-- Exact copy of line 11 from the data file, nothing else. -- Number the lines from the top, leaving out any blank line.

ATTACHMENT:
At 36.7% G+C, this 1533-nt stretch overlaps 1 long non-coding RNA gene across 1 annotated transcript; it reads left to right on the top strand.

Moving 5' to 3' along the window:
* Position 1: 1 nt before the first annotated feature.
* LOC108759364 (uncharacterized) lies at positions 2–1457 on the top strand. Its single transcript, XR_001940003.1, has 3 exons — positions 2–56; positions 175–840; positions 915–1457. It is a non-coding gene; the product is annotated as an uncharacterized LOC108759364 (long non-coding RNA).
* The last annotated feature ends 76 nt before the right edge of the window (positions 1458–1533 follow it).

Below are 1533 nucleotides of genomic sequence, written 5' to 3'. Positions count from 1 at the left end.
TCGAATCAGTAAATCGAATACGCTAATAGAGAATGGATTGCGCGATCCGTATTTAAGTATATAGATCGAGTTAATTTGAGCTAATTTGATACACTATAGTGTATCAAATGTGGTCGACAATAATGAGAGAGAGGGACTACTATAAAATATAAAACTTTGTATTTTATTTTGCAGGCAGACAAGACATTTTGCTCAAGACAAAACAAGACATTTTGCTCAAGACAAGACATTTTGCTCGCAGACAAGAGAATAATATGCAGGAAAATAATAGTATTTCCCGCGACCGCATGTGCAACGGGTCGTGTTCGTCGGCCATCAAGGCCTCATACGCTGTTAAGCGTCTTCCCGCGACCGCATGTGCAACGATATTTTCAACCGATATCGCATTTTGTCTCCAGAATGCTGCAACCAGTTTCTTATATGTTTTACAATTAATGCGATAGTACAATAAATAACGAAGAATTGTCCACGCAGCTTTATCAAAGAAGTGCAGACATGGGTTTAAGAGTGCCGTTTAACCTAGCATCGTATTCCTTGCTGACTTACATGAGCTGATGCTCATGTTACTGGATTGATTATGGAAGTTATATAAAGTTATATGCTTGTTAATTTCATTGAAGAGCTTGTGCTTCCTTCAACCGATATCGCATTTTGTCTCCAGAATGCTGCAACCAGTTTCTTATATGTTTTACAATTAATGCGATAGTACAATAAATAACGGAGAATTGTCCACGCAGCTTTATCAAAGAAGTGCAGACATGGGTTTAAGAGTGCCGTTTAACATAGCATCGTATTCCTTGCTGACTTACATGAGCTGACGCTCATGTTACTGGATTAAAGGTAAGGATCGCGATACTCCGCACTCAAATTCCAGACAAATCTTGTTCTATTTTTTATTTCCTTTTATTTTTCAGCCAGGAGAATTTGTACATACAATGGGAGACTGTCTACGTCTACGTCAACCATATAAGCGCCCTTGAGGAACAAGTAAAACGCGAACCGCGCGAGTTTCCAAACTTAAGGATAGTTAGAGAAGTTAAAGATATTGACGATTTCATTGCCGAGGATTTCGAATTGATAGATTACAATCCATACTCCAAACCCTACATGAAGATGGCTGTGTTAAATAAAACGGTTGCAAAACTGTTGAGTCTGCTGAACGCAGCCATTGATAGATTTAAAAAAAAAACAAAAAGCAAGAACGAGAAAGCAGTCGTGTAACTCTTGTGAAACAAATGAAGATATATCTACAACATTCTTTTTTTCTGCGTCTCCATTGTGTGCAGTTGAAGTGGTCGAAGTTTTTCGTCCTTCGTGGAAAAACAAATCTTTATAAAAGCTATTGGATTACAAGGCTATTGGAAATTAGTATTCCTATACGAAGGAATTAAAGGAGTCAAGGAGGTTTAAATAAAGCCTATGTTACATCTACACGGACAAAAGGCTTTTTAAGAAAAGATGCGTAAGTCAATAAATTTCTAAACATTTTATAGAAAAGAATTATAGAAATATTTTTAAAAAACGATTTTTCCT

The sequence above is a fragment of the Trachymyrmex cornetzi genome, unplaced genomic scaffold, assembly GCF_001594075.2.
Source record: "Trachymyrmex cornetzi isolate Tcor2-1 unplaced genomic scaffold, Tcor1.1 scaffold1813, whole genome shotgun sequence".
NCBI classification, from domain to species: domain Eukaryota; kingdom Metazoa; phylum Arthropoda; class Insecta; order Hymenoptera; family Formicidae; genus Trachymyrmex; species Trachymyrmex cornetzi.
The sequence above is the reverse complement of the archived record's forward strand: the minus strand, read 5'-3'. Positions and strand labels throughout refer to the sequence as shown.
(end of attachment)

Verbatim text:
The sequence above is the reverse complement of the archived record's forward strand: the minus strand, read 5'-3'. Positions and strand labels throughout refer to the sequence as shown.